EXERCISING FOR PARKINSON’S DISEASE PATIENTS | PD Blog

If you’re the sort who enjoys a wager with a small sum riding on it, I’ve got a hot tip on a race between a guy 100 lbs. overweight and one much lighter on his feet,when he manages to stay on them, that is. The heavyweight contestant has a respiratory illness to slow his pace. But his older opponent has PD and is known to tangle his feet and take sudden spills, costing time to get upright again.

Wimagesho are these stalwart, if infirm, would-be athletes competing to better their health through diet and exercisem, to strengthen muscles, increase stamina and reflexes?

My kid brother and I, that’s who. We plan to lurch, stumble, huff and puff off the starting line in early January, rather than New Year’s Day, since there’re usually New Year’s Eve goodies left over. No use rushing into things, with a whole year ahead.
You see the fallacy in that reasoning? You’re a step ahead already.

So let’s clink our cans of Ultra Slimfast then, in celebration. But we’re not just trying to slim and trim off ugly pounds. More importantly, we’re toning up bodies that may be afflicted by disease that’s perhaps no one’s fault, but still our responsibility to combat.

My brother and I treated our health–when we had it– like the weather. We complained about it, but never did much to improve it. We–and that means all of us–can make our personal exercise and fitness regimen as cheap, simple or costly and fancy as we wish. You can shell out $2,500 for gym machinery if you have it to spare, $500 a year for spa membership, or next to nothing if you have a sturdy bath towel and a public park nearby.

Using whatever you can afford–but using it regularly–is key to improving one’s physical and emotional score in battling PD or other diseases of chronic muscular deterioration, Or, just getting and staying in shape for the principle of wellness and vigor.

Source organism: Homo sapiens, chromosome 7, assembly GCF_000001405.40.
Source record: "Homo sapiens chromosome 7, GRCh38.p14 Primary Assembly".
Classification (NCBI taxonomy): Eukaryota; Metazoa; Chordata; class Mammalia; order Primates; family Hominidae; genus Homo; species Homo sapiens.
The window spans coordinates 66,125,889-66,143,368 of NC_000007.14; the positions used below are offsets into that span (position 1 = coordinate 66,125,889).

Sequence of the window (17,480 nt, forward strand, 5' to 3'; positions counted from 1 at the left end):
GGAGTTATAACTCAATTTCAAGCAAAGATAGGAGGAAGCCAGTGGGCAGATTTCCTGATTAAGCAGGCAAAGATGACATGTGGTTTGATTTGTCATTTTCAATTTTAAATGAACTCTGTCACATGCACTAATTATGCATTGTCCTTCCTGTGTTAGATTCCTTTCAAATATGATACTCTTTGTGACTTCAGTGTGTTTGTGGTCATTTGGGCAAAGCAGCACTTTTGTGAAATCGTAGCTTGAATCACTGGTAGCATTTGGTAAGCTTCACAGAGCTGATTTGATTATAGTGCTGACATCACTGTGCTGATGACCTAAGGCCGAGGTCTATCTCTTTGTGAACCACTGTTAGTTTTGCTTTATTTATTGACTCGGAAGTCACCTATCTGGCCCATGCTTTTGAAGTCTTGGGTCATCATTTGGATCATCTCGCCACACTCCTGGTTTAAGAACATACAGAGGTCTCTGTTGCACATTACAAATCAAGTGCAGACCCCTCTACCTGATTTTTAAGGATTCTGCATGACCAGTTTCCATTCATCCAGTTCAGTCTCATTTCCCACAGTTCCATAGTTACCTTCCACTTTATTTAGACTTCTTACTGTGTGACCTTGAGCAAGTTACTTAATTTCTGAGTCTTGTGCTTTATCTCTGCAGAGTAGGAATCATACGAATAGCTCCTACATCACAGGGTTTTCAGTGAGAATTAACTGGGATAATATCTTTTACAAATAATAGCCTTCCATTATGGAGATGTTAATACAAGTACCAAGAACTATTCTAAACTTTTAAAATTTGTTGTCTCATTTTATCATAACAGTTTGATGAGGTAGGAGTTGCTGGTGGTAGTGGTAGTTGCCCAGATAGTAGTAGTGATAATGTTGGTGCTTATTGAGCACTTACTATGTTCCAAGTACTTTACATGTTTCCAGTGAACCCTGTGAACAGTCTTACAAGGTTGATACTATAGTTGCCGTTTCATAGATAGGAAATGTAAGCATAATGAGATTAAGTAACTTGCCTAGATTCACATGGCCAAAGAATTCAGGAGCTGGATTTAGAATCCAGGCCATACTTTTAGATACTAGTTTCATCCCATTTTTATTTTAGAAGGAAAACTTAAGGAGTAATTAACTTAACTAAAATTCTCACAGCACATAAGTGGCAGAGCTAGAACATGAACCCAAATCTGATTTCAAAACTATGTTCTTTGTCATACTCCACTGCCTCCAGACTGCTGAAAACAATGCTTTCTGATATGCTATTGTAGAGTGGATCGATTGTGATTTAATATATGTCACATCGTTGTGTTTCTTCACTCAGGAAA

Boredom, sloth and discouragement are our worst enemies, said onetime pro baseball pitcher Jerry Spradlin in a New Year’s fitness interview.

He retired from the majors in 2006 and segued into career personal training, since at six feet, eight inches and 280 lbs., he had practically lived in gyms and learned the finer points of fitness.

Spradlin suggests busy health clubs, or working out with a regular partner for mutual encouragement, consistent cardiovascular workouts and cutting 500 calories a day from your diet, especially we junk food fanciers. Romy Phillips, a serene, willowy fitness expert who has taught yoga in Japan suggests that discipline as part of any health regimen for its spiritual qualities. This can be a tremendous benefit for those of us dealing with chronic disease and emotional discomfort, as well as dreaming of six-pack abs or a shapely derriere.

Like fancy extras on an $85,000 sports car, these will look terrific, whether or not they do anything to increase your performance. Compared to my decades of experience there are more physical fitness gimmicks, systems and plans on the fitness market today than at any time in history. Some are excellent and then there was the rubber belt I saw at Christmas in a 99-cent store, guaranteed to shrink inches off your waist witn no exercise or dieting.

Such gimmickry is worthless. However at age 13 I bought a 25-cent body building booklet by the late muscleman Joe Bonomo at a Woolworth’s dime store and it worked. Bonomo’s exercises depended on resistance, pitting one set of muscles against a heavy object, or another set of your own muscles. This has been the basic principle of increasing bodily strength since cavemen (who couldn’t read dimestore pamphlets) learned to push boulders and fallen trees out of their path.

Depending on your physical condition and living arrangements it should be possible for you to maintain some form of exercise and physical therapy. Swimming in a fairly shallow pool, dancing or just long walks in a scenic park or along an ocean beach or lake shore are good choices. As therapies go, there aren’t a lot of alternatives for those of us with Parkinson’s Disease.images (1)

But a long walk is free and was finally recognized for its therapeutic value when humans learned languages. Hippocrates, the Greek healer known as the father of medicine proclaimed walking is a gift of the gods for the maintenance of health and vigor. And no prescription is needed.

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